During 1911, Chevalier appeared in three more French silent shorts : Un marié qui se fait attendre, La mariée recalcitrante and Par habitude and made further cabaret appearances until 1913 when he was drafted into the French Army. Following military service during World War I (he spent most of it in a German internment camp at Alten Grabow, after being taken prisoner early in the war) he returned to Paris in 1917. Awarded the Croix de Guerre, he also appeared in another two silent shorts (La valse renversante and Une soirée mondaine) and in 1918 returned to the Folies. In 1919 he made his first London appearance, with American singing-actress Ethel Levey (1881-1955) in Hullo, America! and, later that same year, his American début in New York as a guest at Florenz Ziegfeld’s Hotel Amsterdam Roof Garden.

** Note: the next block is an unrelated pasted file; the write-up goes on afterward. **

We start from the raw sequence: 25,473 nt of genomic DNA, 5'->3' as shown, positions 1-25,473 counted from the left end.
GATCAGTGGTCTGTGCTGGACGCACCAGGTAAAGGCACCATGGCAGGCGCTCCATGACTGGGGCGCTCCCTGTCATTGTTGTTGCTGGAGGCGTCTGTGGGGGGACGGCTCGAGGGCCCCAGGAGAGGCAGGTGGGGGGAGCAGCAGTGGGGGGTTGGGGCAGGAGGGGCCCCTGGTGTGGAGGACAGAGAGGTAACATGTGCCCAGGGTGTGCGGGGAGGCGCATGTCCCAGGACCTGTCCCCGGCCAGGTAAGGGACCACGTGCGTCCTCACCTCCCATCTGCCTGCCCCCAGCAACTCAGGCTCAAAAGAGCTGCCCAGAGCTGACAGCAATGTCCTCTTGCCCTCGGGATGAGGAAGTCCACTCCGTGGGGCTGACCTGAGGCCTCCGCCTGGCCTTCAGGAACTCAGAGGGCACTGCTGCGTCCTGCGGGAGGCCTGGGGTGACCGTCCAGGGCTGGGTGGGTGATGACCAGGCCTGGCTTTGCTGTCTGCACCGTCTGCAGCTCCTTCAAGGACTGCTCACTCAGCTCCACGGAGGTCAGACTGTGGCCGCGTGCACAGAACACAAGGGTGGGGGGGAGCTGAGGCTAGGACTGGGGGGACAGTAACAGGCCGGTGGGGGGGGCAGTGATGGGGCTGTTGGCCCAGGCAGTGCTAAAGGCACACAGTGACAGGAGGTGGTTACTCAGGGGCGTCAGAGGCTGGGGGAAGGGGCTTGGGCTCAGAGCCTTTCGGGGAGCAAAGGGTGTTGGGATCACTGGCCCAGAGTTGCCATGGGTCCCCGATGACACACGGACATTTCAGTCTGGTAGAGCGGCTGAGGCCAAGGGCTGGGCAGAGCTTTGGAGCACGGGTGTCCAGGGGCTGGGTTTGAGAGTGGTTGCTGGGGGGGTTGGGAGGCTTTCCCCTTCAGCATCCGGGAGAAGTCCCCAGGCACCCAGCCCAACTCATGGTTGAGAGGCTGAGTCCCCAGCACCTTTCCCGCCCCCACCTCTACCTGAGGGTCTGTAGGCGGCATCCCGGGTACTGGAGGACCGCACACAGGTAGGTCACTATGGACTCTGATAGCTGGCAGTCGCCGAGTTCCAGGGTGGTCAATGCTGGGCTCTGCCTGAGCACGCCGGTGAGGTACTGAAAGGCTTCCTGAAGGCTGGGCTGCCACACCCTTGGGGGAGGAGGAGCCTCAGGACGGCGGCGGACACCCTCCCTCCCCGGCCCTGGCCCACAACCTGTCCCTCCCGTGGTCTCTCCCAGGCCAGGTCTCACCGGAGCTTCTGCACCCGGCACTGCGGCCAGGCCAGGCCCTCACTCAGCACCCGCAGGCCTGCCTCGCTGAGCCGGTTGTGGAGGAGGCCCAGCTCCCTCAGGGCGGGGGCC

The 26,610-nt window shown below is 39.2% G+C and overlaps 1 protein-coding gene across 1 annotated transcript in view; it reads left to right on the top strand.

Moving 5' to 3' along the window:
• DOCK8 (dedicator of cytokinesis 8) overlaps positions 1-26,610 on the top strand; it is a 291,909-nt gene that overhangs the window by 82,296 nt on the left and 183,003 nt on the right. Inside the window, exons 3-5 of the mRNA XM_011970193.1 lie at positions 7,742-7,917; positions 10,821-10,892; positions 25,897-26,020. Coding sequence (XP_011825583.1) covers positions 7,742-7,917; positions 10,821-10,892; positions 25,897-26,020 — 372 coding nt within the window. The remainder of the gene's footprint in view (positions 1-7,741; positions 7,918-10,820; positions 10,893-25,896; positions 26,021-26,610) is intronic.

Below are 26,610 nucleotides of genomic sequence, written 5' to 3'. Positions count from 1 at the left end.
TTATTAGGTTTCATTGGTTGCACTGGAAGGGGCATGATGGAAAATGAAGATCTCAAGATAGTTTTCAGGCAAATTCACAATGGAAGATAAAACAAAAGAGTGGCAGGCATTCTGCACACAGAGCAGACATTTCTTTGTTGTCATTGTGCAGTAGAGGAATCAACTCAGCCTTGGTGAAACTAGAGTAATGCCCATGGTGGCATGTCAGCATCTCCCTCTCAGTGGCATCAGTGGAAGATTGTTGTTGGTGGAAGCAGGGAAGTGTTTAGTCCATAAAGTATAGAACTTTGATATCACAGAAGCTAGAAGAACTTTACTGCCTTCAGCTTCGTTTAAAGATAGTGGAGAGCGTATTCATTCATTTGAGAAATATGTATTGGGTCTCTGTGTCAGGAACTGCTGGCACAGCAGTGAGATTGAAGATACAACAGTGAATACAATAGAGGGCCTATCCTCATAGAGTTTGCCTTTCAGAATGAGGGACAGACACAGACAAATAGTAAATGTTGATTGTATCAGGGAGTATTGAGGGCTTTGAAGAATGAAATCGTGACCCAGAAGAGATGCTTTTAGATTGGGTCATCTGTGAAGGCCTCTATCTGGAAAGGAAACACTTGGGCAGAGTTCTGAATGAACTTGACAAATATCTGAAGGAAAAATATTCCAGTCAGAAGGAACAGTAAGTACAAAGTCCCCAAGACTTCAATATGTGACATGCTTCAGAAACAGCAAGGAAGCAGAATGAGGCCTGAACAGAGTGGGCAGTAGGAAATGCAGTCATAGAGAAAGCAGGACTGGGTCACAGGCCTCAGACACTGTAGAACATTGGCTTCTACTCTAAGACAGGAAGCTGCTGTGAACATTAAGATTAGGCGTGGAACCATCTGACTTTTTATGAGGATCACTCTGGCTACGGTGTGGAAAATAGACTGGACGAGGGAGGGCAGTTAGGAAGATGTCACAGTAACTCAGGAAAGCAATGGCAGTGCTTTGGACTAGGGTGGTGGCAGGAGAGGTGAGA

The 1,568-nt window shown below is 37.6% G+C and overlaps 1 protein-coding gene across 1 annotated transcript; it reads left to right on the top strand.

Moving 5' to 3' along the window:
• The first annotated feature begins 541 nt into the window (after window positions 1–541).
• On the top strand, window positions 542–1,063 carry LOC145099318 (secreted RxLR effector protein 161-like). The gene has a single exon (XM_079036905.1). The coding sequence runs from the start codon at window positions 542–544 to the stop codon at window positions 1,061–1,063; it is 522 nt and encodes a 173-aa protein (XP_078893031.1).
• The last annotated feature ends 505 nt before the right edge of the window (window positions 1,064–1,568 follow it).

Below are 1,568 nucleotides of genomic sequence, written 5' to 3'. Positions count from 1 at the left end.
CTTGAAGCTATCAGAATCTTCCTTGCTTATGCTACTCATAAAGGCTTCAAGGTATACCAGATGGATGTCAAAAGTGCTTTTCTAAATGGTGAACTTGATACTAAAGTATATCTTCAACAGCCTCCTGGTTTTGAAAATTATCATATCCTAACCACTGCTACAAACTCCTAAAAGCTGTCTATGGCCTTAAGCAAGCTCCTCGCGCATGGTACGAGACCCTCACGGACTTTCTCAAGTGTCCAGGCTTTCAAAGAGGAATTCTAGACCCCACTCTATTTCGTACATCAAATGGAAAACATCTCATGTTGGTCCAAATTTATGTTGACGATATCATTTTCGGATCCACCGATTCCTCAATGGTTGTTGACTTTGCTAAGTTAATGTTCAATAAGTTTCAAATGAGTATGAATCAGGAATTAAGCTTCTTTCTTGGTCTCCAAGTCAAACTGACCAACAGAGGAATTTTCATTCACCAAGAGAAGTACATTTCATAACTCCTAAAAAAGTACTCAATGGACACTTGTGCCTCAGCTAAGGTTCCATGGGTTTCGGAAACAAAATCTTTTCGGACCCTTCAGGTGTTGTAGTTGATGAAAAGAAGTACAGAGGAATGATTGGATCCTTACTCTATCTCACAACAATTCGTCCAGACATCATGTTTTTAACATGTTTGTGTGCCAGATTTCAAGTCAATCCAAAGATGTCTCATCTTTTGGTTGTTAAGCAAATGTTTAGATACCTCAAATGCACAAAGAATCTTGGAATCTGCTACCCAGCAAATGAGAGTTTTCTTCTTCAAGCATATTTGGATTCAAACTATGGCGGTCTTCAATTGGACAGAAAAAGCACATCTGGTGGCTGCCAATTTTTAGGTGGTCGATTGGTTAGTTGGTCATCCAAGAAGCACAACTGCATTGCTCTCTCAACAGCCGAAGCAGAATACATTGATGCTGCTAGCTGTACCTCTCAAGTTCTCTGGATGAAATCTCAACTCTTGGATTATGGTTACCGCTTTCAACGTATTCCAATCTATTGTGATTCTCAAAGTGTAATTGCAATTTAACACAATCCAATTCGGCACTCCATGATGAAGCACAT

Chevalier was prominently featured in Parisian cabaret and revue throughout the early 1920s at various venues (notably the Folies, the Casino and the Empire) where he specialised in song-and-dance routines, usually partnered by his future wife, Yvonne Vallée. In these, he featured the many songs expressly tailored to suit his distinctive, light-baritone crooning (what he lacked in power and vocal finesse he more than made up for in charm, verve and communication with his audience) and a greater portion of his repertoire was provided by the stalwarts of French cabaret who had earlier written for Mistinguett, including Henri Christiné (1867-1941: J’vous f’rai voir, Mon coeur, On est plus léger and the early Chevalier theme-song Valentine) and Maurice Yvain (1891-1965: Dites-moi, ma mère).